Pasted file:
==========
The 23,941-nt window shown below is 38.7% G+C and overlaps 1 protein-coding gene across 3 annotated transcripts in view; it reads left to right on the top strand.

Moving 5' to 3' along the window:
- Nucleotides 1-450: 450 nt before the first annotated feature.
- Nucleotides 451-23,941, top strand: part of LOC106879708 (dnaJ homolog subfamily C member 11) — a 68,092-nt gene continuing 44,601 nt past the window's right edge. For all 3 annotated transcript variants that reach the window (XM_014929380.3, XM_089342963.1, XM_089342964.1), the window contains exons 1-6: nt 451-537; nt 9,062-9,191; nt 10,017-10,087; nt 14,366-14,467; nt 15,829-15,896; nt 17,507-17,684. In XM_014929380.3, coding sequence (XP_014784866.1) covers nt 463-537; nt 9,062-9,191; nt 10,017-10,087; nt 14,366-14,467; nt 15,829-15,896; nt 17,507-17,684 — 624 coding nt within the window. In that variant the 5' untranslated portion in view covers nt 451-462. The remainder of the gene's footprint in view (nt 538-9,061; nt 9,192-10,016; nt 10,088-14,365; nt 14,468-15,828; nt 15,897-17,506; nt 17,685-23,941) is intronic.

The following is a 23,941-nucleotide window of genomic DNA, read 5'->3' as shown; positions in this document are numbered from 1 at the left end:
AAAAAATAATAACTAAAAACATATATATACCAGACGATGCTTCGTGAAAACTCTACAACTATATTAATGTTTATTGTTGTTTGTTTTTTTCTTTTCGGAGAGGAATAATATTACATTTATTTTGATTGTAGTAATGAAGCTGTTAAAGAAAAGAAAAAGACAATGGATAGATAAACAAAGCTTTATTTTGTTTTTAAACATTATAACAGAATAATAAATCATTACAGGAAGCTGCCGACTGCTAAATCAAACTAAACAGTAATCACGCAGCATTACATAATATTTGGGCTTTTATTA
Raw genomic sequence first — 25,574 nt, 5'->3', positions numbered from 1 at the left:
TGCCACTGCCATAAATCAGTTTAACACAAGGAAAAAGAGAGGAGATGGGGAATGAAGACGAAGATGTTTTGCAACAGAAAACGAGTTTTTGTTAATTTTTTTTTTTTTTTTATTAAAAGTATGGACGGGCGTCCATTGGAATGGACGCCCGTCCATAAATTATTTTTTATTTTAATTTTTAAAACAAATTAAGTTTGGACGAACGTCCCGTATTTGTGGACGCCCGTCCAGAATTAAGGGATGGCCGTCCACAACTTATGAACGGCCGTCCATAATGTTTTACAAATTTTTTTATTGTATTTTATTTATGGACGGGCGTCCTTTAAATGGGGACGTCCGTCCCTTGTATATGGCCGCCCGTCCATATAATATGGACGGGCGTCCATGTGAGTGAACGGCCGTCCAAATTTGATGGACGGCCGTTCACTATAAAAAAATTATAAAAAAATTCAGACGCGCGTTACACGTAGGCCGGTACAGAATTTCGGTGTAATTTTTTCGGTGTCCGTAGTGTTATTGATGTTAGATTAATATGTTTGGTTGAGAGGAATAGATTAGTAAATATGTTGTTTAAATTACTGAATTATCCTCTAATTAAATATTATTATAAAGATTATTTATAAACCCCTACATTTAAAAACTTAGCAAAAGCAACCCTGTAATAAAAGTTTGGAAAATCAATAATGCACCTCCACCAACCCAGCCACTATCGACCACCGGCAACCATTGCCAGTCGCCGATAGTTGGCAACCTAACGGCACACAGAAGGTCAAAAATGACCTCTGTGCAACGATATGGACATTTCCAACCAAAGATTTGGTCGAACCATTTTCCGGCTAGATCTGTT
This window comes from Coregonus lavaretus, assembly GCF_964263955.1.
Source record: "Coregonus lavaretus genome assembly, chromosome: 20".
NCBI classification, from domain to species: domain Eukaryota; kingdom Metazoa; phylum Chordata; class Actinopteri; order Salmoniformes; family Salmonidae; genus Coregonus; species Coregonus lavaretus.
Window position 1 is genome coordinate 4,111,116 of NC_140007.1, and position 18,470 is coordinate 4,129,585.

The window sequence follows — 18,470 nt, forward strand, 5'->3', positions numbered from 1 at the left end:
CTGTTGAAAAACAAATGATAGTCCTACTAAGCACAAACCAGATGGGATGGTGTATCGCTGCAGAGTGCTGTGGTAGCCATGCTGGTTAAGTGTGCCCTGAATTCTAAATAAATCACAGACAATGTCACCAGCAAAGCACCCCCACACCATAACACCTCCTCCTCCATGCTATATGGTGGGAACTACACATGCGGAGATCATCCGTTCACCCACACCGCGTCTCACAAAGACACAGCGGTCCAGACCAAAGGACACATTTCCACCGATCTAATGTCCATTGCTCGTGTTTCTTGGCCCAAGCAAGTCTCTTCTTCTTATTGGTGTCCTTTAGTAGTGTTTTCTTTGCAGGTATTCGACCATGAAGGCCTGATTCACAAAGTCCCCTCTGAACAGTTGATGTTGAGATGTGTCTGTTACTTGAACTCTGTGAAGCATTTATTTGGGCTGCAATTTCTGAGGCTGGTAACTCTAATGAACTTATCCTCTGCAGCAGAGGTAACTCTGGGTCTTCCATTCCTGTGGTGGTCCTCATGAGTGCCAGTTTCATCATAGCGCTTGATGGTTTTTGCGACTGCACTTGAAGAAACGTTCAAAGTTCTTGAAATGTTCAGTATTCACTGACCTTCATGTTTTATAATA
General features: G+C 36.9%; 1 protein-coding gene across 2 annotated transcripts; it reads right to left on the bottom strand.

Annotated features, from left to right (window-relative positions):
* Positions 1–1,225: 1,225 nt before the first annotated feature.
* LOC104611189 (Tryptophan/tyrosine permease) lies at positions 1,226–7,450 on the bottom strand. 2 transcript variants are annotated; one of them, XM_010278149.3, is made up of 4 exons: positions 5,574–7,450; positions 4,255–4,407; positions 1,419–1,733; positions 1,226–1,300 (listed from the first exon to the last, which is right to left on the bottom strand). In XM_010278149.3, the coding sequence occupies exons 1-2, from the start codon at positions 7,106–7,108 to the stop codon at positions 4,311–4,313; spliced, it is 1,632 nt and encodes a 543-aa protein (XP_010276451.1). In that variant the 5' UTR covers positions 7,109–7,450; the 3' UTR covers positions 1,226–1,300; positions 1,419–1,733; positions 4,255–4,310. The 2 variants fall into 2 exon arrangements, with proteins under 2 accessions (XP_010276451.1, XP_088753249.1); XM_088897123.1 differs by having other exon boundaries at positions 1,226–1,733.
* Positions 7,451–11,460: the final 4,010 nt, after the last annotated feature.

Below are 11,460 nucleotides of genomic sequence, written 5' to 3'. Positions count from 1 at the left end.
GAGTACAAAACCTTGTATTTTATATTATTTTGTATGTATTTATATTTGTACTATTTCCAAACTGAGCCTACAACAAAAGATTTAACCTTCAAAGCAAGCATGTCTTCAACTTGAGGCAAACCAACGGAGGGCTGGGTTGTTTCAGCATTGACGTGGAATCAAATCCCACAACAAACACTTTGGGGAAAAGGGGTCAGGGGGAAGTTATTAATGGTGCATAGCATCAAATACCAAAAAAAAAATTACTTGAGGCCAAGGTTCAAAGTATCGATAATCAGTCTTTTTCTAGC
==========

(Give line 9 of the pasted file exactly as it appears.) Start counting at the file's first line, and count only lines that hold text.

This window comes from Coregonus lavaretus, assembly GCF_964263955.1.